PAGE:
54. In this brief overview, I would like to stress the fact that, even though significant advances have been made in the recognition of women’s rights and their participation in public life, in some countries much remains to be done to promote these rights. Unacceptable customs still need to be eliminated. I think particularly of the shameful ill-treatment to which women are sometimes subjected, domestic violence and various forms of enslavement which, rather than a show of masculine power, are craven acts of cowardice. The verbal, physical, and sexual violence that women endure in some marriages contradicts the very nature of the conjugal union. I think of the reprehensible genital mutilation of women practiced in some cultures, but also of their lack of equal access to dignified work and roles of decision-making. History is burdened by the excesses of patriarchal cultures that considered women inferior, yet in our own day, we cannot overlook the use of surrogate mothers and “the exploitation and commercialization of the female body in the current media culture”. There are those who believe that many of today’s problems have arisen because of feminine emancipation. This argument, however, is not valid, “it is false, untrue, a form of male chauvinism”. The equal dignity of men and women makes us rejoice to see old forms of discrimination disappear, and within families there is a growing reciprocity. If certain forms of feminism have arisen which we must consider inadequate, we must nonetheless see in the women’s movement the working of the Spirit for a clearer recognition of the dignity and rights of women.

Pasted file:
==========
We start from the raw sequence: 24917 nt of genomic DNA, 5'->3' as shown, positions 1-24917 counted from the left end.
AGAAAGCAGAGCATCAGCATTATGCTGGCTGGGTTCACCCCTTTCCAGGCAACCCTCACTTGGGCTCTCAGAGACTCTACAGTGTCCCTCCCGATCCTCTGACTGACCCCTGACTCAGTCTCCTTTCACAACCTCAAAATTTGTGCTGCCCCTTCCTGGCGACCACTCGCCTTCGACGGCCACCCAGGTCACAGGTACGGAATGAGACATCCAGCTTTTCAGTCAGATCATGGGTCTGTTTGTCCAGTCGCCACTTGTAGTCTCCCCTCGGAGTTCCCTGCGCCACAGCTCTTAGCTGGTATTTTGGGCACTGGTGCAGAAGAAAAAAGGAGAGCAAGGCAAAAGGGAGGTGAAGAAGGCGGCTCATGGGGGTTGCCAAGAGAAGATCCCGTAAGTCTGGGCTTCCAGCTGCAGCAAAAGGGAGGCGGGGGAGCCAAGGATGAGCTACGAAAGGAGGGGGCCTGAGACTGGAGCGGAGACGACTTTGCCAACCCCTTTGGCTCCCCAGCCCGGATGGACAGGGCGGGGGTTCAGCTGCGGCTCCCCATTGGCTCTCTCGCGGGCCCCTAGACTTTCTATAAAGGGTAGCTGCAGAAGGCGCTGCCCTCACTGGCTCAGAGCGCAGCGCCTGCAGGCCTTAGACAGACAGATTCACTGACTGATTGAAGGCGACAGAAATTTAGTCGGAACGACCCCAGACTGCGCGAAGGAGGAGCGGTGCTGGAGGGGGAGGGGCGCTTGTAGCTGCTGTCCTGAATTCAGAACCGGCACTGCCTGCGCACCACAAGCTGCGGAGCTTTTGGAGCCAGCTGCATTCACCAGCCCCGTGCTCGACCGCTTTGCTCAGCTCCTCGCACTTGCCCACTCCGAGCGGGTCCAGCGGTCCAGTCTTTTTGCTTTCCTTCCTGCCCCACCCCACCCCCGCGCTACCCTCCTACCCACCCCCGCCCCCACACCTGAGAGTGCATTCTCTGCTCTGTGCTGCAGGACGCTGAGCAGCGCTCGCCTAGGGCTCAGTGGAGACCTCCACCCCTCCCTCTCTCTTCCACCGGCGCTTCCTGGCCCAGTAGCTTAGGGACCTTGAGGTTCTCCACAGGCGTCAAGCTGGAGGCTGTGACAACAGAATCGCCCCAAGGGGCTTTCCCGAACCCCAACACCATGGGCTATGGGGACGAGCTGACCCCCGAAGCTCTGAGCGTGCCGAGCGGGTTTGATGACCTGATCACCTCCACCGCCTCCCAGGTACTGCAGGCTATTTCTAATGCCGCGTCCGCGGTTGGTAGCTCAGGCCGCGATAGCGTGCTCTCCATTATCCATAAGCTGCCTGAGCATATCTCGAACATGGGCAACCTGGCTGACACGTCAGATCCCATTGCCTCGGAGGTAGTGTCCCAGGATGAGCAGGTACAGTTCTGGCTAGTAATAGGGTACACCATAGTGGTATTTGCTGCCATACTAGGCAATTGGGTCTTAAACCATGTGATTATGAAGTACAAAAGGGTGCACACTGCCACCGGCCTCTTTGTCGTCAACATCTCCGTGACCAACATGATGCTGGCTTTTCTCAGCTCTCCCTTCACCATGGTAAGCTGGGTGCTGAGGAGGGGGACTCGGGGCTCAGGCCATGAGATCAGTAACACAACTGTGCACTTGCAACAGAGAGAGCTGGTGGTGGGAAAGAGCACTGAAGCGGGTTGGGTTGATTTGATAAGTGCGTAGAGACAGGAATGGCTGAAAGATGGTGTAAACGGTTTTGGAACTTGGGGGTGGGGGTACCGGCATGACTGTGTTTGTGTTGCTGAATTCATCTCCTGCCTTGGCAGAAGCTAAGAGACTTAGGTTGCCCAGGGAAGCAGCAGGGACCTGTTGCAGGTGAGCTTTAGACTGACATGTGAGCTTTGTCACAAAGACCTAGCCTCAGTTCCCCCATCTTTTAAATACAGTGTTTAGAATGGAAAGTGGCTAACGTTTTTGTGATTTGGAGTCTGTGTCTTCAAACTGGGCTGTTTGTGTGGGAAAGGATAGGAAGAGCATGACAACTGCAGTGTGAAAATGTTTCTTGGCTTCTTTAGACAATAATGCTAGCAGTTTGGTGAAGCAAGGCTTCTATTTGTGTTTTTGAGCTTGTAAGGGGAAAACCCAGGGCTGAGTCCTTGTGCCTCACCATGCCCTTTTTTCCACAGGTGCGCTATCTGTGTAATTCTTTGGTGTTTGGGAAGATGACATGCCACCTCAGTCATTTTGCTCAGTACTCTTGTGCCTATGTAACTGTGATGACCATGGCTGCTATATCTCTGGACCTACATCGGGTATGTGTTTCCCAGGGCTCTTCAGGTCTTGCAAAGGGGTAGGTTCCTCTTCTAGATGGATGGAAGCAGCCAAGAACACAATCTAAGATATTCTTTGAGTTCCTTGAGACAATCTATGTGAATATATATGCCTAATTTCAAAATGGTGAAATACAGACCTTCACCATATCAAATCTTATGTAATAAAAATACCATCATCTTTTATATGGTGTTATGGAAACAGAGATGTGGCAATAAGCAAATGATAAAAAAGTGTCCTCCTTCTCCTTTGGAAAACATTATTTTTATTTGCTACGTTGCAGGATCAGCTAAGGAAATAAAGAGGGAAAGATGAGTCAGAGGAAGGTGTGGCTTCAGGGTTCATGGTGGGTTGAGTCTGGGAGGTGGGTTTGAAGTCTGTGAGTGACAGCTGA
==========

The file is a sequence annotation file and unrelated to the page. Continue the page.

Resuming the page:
55. Men “play an equally decisive role in family life, particularly with regard to the protection and support of their wives and children… Many men are conscious of the importance of their role in the family and live their masculinity accordingly. The absence of a father gravely affects family life and the upbringing of children and their integration into society. This absence, which may be physical, emotional, psychological and spiritual, deprives children of a suitable father figure”.